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As a recent addition to the RSA Global team, I have joined in a tumultuous time for the debate surrounding globalisation and internationalism. 2016 has been a series of socio-political earthquakes with serious aftershocks. With national and international commentary seeking to reflect upon the reality of isolation, abandonment and anger that communities have voiced with their votes, what is it that can begin to bring us back together?

Social Moment for change

We have been discussing social ‘moments’ of change here at the RSA and whether there are particular triggers that create the conditions for behavioural and/or system change. These ‘moments’ exist when an emotive response to an event is elicited which challenges your current belief or value system. If we are to believe that we are in the midst of an incredibly significant global social moment, what is it that we wish to change, and how? At the RSA we exist to pursue social change, and there is now a global climate in which social change (any change) has been demanded by electorates in a stunning fashion. We need to harness this impetus for broad social and economic changes stemming from the disillusionment of citizens with the status quo in order to achieve a more inclusive society.

Direction from the work of the RSA

The work of the RSA across our three change aims, Education, Economy and Public Services is committed to providing answers to the question of how we might change the current landscape. I feel emboldened by the vision, scope and ambition of the projects that my colleagues are undertaking. Understanding how we build inclusive growth into our economies. What the world of work will look like in the future and how policies such as Universal Basic Income might shape that world. Investigating how creativity and the arts in education can build the capabilities of pupils in school. How we can stimulate communities of practice to provide a social model of health. What an environmentally sustainable planet looks like. These are a selection of the challenges that we are tackling at the RSA, and of course they are not unique to the UK.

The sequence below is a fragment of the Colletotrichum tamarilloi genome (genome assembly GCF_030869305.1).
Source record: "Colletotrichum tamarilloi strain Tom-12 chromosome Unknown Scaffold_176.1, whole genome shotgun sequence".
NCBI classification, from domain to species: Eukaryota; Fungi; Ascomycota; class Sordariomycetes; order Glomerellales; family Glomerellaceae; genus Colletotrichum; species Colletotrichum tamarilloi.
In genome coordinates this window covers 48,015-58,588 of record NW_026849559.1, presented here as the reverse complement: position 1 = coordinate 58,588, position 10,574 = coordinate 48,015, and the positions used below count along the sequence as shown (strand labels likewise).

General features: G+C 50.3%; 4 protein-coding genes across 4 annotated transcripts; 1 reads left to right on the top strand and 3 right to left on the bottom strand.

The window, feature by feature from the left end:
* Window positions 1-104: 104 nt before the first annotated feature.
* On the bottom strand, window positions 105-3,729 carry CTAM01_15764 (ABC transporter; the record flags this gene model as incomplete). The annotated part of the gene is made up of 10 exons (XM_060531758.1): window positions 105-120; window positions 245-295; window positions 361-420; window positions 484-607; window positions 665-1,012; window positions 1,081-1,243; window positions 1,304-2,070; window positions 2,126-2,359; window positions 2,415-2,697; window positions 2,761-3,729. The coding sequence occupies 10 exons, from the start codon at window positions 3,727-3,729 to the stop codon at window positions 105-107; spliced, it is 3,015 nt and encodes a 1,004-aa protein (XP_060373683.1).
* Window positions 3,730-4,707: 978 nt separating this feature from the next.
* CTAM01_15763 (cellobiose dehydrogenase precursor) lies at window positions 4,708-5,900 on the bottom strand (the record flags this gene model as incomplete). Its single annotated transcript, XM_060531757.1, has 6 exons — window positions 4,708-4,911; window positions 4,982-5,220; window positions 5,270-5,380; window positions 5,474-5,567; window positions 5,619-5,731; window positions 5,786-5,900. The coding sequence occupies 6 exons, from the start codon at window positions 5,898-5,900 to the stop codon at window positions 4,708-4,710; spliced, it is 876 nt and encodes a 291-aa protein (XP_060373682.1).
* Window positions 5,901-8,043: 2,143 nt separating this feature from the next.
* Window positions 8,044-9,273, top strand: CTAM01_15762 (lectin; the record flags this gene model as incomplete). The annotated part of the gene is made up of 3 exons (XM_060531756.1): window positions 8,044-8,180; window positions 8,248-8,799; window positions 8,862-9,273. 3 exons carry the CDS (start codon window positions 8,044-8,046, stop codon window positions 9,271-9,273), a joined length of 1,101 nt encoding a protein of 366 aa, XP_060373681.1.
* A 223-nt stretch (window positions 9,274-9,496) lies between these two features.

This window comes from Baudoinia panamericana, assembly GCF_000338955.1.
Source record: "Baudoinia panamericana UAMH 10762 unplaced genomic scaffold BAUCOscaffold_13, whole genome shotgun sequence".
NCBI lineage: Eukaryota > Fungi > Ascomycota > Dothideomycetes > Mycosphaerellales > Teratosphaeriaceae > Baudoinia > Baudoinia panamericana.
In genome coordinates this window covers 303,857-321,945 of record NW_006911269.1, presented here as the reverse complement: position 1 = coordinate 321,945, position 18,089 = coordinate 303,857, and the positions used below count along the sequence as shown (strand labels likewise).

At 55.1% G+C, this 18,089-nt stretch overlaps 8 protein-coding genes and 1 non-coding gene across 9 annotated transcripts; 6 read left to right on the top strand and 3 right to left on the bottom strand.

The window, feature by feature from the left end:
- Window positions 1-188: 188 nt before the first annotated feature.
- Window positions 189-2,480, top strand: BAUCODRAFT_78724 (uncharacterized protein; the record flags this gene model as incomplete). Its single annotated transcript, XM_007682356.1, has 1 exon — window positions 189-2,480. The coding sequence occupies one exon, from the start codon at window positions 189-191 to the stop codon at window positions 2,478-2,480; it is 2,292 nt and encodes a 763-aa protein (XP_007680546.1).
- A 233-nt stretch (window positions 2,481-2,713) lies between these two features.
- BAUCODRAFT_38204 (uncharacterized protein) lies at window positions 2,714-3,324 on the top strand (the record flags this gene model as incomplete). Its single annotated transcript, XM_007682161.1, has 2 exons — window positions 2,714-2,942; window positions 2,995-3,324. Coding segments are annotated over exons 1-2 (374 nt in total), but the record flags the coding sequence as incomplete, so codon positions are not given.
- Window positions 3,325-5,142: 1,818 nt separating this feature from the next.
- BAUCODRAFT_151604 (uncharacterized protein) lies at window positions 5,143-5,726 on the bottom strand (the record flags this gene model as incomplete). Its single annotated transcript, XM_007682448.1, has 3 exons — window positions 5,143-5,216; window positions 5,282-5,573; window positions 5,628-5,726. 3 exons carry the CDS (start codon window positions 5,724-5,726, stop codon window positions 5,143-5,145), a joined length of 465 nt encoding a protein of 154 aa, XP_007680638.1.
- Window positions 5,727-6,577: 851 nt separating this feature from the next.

Do you think that the research and conversations taking place within the organisation can have an impact on your locality? 

Building bridges and broadening the conversation

At a brilliant recent Fellows Engage event in London I had a conversation with a Fellow about echo chambers. She was concerned that with many of us living in worlds of self-reinforcing opinions that as citizens we are all drifting away from each other towards ever-more polarising opinions. So this blog is the start of my attempts to broaden the conversations I’m having. 

I have recently been tasked to look at examples of how socially minded organisations have grown internationally, and I want to find examples of how this has happened in an inclusive way. I’d like fellows to share organisations they know of that have brought together groups with competing opinions and have created space for more inclusive debate for citizens with differing socio-economic perspectives. Please respond in the comments below. 

At a time of year when in the UK we traditionally are encouraged to take time to reflect on what has been, and perhaps what might be to come, it is more important than ever to step out of our comfort zones and share opinions with those who might not mirror our own. By building bridges between competing views of the world we can navigate ourselves away from the isolationist environment of our echo chambers, and pursue change in a more inclusive way.  


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